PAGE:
Canadian Health Care Wait Times

by John McClaughry

My friend Sally Pipes at the Pacific Research Institute, born and raised in Canada,   reported recently on the wait times in Canada’s single payer health system. “Canadian patients”, she says, “waited a record 21.2 weeks to receive treatment from a specialist after being referred by their general practitioner in 2017, according to the latest survey of wait times by the Fraser Institute, a Vancouver-based think tank. That’s a week longer than last year — and more than double the corresponding figure from 1993, when Fraser began keeping track.”

She continued, “Patients with complex medical needs languished even longer. Those in need of neurosurgery, for instance, faced a median wait of nearly 33 weeks. For orthopedic surgery, wait times exceeded 41 weeks.”

“Rural Canadians faced similar delays. The median wait time for specialist treatment in New Brunswick was almost 42 weeks. In Nova Scotia, it was nearly 38 weeks. And on Prince Edward Island, over 32 weeks. While months-long delays are routine in the Canadian system, years-long waits are not unprecedented. One Ontario patient was recently asked to wait four-and-a-half years to see a neurologist.”

Now why do you suppose single payer health care features these shocking long waiting times? It’s because Canada found a logical and effective way to hold down health spending. Limit the number of doctors. Limit the number of clinics and hospital beds. Hey, nonexistent doctors and hospitals don’t send bills to the government. Brilliant!

John McClaughry is vice president of the Ethan Allen Institute

{ 1 comment… read it below or add one }

Mary F Daly February 16, 2018 at 12:55 pm

I was an Occupational Health Nurse in the early 90’s here in Vermont. There were times I was referred a work injured patient from Canada. One time it was a gentleman from north of Montreal with back pain. My task was to get him an appointment in Burlington with a Neurosurgeon so he could get treatment in a timely fashion. His Dad often drove him down to Burlington for his appointments. One time his wife drove him so his Dad wouldn’t miss an eye appointment and have to wait at least a year for another appointment. Socialized medicine is not what you might think it is. It is okay if you don’t have any medical problems but Iit is a nightmare if you do.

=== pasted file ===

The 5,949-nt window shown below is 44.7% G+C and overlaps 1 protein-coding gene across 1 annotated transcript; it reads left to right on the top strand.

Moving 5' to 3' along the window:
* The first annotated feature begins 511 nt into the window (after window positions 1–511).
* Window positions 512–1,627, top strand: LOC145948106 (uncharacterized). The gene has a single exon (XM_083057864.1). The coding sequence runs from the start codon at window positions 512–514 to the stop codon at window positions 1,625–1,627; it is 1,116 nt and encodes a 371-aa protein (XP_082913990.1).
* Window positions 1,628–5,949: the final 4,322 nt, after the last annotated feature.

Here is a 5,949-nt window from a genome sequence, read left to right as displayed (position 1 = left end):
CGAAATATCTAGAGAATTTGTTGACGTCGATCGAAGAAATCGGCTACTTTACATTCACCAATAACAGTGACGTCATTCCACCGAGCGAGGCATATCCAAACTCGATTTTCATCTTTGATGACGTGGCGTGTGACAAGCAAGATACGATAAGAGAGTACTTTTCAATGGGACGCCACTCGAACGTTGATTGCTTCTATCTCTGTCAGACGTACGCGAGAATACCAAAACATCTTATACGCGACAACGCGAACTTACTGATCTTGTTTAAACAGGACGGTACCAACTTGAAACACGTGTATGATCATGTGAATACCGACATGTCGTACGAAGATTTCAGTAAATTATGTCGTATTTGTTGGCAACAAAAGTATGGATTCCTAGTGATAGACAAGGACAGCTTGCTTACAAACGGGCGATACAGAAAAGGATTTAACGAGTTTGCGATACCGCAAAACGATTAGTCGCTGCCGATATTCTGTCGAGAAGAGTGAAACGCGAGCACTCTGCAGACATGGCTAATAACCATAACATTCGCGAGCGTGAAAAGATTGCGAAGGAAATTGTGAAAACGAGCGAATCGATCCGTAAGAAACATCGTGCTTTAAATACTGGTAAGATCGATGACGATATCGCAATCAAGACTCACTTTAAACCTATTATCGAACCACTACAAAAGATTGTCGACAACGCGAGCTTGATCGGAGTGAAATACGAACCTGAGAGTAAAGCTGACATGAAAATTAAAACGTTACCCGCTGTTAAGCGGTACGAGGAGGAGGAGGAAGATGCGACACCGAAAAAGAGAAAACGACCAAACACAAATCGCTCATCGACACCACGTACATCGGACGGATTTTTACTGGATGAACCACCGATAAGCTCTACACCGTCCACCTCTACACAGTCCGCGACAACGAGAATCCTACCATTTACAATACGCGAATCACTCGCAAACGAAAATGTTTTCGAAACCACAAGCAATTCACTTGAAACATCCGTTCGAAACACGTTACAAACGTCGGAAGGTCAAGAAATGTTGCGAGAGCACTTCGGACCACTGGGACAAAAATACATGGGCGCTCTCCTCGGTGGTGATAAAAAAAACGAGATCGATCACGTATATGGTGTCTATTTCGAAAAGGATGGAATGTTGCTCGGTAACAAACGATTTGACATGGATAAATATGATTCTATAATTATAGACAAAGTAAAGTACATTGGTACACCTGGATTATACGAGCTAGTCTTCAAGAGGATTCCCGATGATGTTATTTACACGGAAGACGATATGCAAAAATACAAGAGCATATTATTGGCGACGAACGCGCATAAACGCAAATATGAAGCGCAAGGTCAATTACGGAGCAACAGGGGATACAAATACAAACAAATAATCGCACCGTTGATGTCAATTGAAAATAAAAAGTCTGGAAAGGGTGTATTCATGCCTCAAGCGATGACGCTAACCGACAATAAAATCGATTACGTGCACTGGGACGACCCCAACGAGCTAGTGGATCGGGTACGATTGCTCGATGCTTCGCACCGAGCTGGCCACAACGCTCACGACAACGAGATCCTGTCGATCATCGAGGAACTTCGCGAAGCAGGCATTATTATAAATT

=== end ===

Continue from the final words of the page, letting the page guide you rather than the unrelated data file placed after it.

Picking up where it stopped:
Reply

Leave a Comment

Previous post:

Next post:

About Us

The Ethan Allen Institute is Vermont’s free-market public policy research and education organization. Founded in 1993, we are one of fifty-plus similar but independent state-level, public policy organizations around the country which exchange ideas and information through the State Policy Network.
Read more...

Latest News

An AP Climate Story

March 15, 2019 by John McClaughry Here’s an interesting story from Associated Press, dated June 29, 1989: “A senior U.N. environmental official says entire nations could be wiped...

Join Us! For EAI’s 25th Jefferson Day Dinner

Tuesday, April 9th At Trader Duke’s, 1311 Williston Road, South Burlington 5:30 pm social hour. Dinner & Program 6:30 pm. Click Here to Order Your Tickets Online “Jefferson, the...

So, We Can Stop Pretending Pre-K Is “For the Kids.”

March 12, 2019 by Rob Roper When the state started to ramp up its government-funded, government-run pre-k programs in 2005-2006, the rhetoric was all about how great this...

EAI’s Carbon Tax Stance Attacked By National Organization

March 8, 2019 By David Flemming Some folks are getting anxious that “progress” on passing carbon taxes at the state level has stalled nationwide. Media Matters, a nationwide...

Roll Call! Senate Votes To Commercialize Marijuana (23-5)

S.54 – AN ACT RELATING TO THE REGULATION OF CANNABIS PASSED in the State Senate on February 28, 2019 by a vote of 23-5 . Purpose: To create a regulatory system...

Video